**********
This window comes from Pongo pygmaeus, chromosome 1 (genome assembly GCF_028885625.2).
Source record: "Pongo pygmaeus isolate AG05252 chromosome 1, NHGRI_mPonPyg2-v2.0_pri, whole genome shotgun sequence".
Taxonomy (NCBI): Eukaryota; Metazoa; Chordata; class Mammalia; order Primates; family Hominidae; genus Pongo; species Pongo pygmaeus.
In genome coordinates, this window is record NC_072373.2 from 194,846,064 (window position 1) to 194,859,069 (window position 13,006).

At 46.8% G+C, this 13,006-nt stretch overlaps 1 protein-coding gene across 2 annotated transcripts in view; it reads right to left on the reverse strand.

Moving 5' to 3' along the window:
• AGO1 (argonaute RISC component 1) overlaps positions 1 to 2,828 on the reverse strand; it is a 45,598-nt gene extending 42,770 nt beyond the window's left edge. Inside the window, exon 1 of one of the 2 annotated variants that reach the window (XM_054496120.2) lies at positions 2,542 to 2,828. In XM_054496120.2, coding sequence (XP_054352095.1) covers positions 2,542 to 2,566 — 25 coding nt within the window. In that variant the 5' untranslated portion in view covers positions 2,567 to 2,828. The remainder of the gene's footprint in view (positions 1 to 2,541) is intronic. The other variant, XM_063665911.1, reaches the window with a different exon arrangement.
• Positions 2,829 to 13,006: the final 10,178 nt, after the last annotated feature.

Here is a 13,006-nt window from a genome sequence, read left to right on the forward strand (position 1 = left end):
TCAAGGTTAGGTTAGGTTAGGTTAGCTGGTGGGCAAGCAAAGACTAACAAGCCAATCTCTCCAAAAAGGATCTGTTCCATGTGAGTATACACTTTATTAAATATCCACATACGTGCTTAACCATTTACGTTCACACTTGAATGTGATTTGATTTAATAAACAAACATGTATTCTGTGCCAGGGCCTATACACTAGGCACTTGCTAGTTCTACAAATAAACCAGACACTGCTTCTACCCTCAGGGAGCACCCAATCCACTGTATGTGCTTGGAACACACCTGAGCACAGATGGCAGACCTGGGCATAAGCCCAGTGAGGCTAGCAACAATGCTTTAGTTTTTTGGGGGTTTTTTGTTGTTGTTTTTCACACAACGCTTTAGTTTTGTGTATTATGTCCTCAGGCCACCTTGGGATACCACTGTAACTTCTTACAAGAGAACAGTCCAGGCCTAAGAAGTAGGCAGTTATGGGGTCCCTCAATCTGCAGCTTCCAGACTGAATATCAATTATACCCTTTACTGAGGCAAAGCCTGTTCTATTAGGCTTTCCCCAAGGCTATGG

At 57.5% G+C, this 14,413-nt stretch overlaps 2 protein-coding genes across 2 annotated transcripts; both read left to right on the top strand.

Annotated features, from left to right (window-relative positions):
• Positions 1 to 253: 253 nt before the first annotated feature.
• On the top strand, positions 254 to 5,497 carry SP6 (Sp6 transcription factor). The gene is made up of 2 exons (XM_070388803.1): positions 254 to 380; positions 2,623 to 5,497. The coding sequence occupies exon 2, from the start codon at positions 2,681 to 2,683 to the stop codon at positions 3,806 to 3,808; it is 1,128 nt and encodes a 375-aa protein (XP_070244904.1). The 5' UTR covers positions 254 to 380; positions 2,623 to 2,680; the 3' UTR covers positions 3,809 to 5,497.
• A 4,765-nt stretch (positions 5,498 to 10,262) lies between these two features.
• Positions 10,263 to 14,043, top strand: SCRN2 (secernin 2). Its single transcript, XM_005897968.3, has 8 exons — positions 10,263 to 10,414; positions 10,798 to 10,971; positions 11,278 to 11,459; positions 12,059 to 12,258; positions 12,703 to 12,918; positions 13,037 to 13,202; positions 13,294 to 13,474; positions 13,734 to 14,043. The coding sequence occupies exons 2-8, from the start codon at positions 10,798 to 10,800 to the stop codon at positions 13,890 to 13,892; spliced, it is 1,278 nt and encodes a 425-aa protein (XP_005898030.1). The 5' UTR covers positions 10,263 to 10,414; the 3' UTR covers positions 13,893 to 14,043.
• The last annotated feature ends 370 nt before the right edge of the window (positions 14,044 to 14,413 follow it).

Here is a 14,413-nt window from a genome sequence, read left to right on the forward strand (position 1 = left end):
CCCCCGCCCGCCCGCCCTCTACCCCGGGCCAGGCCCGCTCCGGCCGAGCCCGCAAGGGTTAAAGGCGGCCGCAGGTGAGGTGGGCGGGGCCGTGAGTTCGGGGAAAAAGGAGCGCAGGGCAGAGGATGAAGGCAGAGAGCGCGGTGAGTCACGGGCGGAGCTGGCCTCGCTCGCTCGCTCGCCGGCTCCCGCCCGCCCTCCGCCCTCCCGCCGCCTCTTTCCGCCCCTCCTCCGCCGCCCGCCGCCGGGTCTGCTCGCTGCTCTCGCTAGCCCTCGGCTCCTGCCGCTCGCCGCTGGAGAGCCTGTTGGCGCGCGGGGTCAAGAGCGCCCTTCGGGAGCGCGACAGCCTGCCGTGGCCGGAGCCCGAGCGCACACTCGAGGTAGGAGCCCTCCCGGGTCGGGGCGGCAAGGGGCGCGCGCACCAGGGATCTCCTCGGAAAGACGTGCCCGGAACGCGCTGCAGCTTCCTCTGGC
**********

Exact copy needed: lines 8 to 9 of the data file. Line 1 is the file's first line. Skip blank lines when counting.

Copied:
• Positions 2,829 to 13,006: the final 10,178 nt, after the last annotated feature.

Here is a 13,006-nt window from a genome sequence, read left to right on the forward strand (position 1 = left end):